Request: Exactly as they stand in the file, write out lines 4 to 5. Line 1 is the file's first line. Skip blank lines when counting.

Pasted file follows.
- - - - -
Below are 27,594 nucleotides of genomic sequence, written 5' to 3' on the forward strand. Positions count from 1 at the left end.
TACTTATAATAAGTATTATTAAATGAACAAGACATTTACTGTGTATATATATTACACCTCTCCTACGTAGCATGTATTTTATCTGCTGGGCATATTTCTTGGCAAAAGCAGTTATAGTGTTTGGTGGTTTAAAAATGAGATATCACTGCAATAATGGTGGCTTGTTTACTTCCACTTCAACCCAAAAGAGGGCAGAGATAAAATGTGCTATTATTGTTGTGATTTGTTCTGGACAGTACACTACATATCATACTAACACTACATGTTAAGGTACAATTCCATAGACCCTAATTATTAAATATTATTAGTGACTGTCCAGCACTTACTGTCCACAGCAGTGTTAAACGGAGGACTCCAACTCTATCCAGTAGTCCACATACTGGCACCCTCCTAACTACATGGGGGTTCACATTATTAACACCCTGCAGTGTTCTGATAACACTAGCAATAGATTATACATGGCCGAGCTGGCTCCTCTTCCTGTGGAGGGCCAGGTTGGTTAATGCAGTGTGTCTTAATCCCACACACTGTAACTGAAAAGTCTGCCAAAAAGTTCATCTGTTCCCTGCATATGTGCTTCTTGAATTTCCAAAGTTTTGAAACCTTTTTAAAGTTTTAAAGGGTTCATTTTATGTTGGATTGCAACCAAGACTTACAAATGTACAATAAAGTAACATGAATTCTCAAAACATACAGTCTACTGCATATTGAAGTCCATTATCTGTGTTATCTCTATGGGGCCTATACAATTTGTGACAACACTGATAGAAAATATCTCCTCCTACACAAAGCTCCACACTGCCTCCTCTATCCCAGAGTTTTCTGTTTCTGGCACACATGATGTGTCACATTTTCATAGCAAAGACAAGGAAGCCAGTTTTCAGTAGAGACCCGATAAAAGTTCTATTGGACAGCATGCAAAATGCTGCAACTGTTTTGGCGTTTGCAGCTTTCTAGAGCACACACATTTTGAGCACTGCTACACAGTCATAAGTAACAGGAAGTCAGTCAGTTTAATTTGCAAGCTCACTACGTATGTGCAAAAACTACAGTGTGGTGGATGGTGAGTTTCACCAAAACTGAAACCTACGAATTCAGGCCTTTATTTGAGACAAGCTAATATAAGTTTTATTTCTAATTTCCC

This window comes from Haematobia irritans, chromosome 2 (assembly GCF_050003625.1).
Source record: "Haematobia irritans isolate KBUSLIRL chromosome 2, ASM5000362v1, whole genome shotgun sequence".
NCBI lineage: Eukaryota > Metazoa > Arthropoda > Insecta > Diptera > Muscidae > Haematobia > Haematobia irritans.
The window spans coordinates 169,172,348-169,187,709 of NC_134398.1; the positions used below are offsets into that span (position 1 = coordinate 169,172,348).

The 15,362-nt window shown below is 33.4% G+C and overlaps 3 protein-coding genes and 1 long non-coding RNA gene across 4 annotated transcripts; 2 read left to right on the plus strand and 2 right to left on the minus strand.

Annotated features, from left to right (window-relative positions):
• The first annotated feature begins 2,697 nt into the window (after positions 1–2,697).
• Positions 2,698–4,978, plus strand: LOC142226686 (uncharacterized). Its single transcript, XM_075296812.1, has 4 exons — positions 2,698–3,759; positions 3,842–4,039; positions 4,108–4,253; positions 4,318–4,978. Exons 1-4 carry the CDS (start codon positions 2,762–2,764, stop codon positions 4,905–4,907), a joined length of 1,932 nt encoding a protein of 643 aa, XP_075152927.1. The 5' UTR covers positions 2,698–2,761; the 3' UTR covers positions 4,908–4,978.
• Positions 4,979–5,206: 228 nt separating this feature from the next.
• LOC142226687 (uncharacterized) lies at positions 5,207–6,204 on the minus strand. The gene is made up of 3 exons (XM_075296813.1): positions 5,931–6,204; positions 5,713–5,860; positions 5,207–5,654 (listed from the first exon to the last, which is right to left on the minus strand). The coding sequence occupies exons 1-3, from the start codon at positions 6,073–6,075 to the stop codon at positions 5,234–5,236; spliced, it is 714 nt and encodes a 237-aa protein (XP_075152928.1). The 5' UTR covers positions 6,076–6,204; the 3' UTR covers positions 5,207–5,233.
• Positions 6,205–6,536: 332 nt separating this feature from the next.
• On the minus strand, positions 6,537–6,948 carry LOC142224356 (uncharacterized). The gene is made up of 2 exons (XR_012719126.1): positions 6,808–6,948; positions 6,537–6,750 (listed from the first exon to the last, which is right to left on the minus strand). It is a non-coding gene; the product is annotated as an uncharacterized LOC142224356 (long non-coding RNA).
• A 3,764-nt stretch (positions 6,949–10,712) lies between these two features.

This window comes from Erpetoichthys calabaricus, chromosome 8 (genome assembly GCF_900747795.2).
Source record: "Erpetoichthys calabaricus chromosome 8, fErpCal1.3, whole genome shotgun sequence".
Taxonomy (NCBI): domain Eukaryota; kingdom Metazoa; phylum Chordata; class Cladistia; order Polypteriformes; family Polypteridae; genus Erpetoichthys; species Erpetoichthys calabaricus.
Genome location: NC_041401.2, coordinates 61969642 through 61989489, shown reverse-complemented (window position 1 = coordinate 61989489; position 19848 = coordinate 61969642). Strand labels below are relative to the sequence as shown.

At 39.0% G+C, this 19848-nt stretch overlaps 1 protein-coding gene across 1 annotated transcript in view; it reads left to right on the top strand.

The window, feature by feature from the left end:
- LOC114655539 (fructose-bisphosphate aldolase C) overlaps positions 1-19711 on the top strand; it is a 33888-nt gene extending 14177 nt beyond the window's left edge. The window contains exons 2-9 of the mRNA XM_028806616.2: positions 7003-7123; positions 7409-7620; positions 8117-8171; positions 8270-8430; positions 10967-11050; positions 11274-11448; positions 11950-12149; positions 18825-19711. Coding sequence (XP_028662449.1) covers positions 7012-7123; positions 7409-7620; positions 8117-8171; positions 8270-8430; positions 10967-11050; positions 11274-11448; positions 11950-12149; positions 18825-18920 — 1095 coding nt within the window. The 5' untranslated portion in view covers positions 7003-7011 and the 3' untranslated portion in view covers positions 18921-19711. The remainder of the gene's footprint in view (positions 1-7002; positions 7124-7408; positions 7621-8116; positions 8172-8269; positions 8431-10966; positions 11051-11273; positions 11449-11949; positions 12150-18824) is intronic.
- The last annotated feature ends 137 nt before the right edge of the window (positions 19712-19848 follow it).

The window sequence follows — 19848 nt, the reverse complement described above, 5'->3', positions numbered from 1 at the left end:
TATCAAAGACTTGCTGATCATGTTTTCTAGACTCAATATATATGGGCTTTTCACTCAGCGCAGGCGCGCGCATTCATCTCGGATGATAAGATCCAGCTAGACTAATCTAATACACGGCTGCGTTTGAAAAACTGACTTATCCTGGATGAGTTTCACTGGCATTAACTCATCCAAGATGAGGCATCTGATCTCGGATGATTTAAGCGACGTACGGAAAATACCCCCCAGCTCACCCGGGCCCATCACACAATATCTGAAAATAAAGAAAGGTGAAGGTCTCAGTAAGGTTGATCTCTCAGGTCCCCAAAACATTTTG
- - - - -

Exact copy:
Source record: "Haematobia irritans isolate KBUSLIRL chromosome 2, ASM5000362v1, whole genome shotgun sequence".
NCBI lineage: Eukaryota > Metazoa > Arthropoda > Insecta > Diptera > Muscidae > Haematobia > Haematobia irritans.